If you are the kind of person who is always looking for good deals, you can find them with digital cameras just like anything else — if you know where and when to look.
Watch out for unbundling. Unscrupulous retailers may sell only the camera and charge extra for the other items such as lens caps, battery chargers, memory cards, and software that are supposed to be included in the basic camera packages.
If you want to save big bucks, consider buying a refurbished model. Refurbished cameras have been returned to the manufacturer, often for some minor defect, repaired, and then thoroughly tested before being resold. These cameras should sell at a substantial discount from the new price. Manufacturers often sell refurbished items. To find them, search for the word ‘refurbished’ on the manufacturer's Web site.
Any camera you put your hands on at a store may be sold at a substantial discount as a floor model. You may even be able to bargain with the management for a 50 percent or more reduction in price.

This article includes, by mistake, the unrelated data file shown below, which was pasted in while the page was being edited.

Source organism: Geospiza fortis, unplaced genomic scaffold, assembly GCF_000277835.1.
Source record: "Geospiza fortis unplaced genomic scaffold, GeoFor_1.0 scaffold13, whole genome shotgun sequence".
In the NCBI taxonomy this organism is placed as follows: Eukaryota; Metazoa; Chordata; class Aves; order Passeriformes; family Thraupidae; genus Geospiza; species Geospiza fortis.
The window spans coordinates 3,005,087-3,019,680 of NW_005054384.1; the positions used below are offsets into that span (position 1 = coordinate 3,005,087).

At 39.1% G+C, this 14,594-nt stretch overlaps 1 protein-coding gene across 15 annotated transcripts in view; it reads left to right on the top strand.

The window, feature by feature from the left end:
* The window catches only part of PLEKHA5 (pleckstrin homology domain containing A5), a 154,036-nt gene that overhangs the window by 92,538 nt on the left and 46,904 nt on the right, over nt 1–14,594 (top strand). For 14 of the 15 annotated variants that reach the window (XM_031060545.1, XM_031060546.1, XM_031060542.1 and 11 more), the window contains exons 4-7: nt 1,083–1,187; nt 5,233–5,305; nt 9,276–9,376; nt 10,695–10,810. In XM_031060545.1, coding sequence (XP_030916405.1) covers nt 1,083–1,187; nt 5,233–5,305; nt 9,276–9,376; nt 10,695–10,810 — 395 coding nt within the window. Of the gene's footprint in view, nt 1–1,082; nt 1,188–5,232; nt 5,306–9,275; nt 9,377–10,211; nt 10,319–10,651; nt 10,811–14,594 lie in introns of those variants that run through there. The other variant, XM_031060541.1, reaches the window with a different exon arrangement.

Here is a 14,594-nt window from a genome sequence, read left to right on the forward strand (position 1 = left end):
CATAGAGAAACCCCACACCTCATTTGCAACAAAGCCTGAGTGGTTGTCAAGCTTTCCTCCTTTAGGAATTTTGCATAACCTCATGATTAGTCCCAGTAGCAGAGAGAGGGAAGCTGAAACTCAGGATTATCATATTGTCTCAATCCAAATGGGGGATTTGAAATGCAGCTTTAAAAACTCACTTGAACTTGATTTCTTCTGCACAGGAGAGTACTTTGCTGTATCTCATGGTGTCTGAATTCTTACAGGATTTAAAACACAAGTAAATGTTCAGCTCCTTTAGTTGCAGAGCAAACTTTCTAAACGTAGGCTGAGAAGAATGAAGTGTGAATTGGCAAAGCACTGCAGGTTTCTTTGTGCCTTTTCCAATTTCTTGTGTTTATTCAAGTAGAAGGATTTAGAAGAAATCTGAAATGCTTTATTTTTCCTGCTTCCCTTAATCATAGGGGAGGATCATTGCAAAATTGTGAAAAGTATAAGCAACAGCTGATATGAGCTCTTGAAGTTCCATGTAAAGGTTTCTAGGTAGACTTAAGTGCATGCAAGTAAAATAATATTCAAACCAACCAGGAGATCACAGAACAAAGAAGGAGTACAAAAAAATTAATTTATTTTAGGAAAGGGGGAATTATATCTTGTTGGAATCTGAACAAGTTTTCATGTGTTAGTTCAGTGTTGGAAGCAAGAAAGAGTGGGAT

As an electronics salesman once said, “All electronics are discontinued eventually.” Don't be afraid of last year's model just because it is no longer being made. If you can live slightly behind the times, you can save a bundle. Discontinued models are often sold at the end of the yearly product sales cycle. With digital cameras this is in late winter and all during the spring. Look especially for sales on President's Day in February when many electronic products go on sale.
Gray market cameras have been imported from a foreign manufacturer directly, bypassing regular channels. Although legal to sell, gray market cameras are not meant to be sold in the United States. They sell at very low prices but usually without the extras normally included in the initial package and without a U.S. warranty. Because of these problems, always make sure that the product you are buying is not a gray market item.